It was in the aftermath of World War II that Jack Glazbrook met Barbara Addison.
She had just turned 17, he was 21 and had already been to war and back.
He knew that life could be too short.
So he took a chance on love and on that first meeting the pair talked so long that Barbara earned the ire of her father by returning home on her bicycle after dark.
“I thought she was the best thing since sliced bread,” Mr Glazbrook said.
The analogy earns him a chuckle and a quick response from his wife.
“Oh, I love to be compared to sliced bread.”
The Glazbrooks married in the Adelaide suburb of College Park on April 28, 1951.
Their union thrived through five children, a move from the city to the countryside to start a new venture growing fruit in Renmark and, in retirement, ballroom dancing.
Practical start to dream day
Their wedding day had a nod to practicality with Ms Glazbrook’s sister holding hers at the same church just hours earlier to make it easier for guests and save on wedding costs.
“She had her wedding at 3:00pm, we had ours at 6:30pm, so everyone could come to both weddings,” Ms Glazbrook said.
Yet the day was still brimming with love and hope for the future.
“I remember it well. I had plenty of nerves on that day. It was a big move and I’ve thoroughly enjoyed it since. She’s been a wonderful wife, mother, and grandmother,” Mr Glazbrook said.
After their wedding the couple moved into a house they built in Adelaide.
Mr Glazbrook worked as a carpenter while Ms Glazbrook, a florist by trade, was soon caring for their first child, a daughter Meredith, who arrived 15 months after their wedding.
A second daughter, Carolyn, was born and, after a three-year gap, they had their sons Colin, Graham, and Wesley.
Starting out in the countryside
In 1958, they decided to leave the city with three young children in tow and bought a block to grow fruit in the Riverland.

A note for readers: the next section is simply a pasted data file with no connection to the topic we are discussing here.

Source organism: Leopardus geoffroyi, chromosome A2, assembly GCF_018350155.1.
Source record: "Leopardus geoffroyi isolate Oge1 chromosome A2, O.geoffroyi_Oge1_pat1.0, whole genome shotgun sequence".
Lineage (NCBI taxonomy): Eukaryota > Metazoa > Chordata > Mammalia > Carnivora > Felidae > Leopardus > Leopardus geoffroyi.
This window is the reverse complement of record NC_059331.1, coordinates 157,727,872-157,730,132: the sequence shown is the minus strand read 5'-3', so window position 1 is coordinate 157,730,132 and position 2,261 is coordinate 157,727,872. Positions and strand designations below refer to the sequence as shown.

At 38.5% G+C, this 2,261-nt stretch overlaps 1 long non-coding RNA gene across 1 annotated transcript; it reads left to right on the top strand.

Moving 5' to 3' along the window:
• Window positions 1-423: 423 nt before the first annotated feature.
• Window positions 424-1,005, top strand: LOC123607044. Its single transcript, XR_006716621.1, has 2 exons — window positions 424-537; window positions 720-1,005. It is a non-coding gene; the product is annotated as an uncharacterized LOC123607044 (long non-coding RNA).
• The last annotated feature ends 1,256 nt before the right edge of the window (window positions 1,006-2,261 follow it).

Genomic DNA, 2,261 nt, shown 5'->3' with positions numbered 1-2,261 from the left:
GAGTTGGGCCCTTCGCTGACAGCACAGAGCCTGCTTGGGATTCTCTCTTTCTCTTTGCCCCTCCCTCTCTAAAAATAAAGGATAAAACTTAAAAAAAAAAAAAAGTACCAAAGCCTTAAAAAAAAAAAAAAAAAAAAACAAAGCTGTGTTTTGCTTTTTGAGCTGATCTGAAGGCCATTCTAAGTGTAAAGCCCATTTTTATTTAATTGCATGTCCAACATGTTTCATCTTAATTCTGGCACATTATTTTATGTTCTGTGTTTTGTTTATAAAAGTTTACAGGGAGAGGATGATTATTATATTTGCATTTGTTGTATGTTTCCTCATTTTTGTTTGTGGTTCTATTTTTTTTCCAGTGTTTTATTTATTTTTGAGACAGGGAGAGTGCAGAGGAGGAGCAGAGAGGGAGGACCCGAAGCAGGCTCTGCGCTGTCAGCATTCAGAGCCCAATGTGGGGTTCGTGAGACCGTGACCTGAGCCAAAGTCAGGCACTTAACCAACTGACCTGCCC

“Things were pretty tight for a while because we didn’t have any experience with fruit growing, but I hope I was a quick learner and things gradually got better all the time. It was a wonderful life for the kids,” Mr Glazbrook said.
His wife agreed.
“They were never rich, but they were always loved and they never went short of a meal,” she said.
They were frugal years and Ms Glazbrook remembers staying up late after the children were in bed to sew clothes for the children.
“She would be up half the night making these clothes, and the children were always well dressed,” Mr Glazbrook said.
Contrary cow, family life and dancing
They remember life on the farm, growing their own produce, even milking a cow they had been given by a relative.
“I had to learn how to milk the cow and I tell you what, a cow can make you very cross very quickly. They are very contrary things,” Mr Glazbrook said.
As his wife witnessed.
“That’s the only time I’ve seen him wild. I saw him take his straw hat off one day and whack the cow with it.”
They were both involved with the children’s school activities, and Mr Glazbrook also served on local horticultural boards while Ms Glazbrook juggled occasional work as a wedding florist and interviewer for the Australian Bureau of Statistics.
As their children left home and life quietened down the Glazbrooks found another great love — ballroom dancing.
“That took all of our Saturdays away from us and we enjoyed ballroom dancing for 20 years, probably the best years of our life was having the dancing,” Mr Glazbrook said, which his wife quickly clarified.
“Apart from the children, the best years of our retirement were 20 years of dancing.”
A fortunate life together
They still live independently in their own home and reckon the years have been kind to them, although they both had knee replacements they blame on driving an old tractor with a dodgy clutch.
Mr Glazbrook attended a recent Anzac service in Renmark as one of the last surviving World War II veterans in the region.
He pauses and his eyes grow moist as he remembers those war years, where as a young man he picked up starved and abused prisoners of war.
“It was horrific, to see them. Some couldn’t walk at all, they were just skin stretched over their bones,” he said.
The memory is a sobering one.
The couple sit quietly for a moment, perhaps thinking they have been fortunate to share such a long life and happy life together.
“Some people don’t have 70 years of life and we’ve had 70 years together,” Ms Glazbrook said.
And in all that time, Mr Glazbrook said they have always been able to count on each other — and they offer the same advice to other couples.
“Have faith in each other and support each other in adversity.”
Source: Thanks msn.com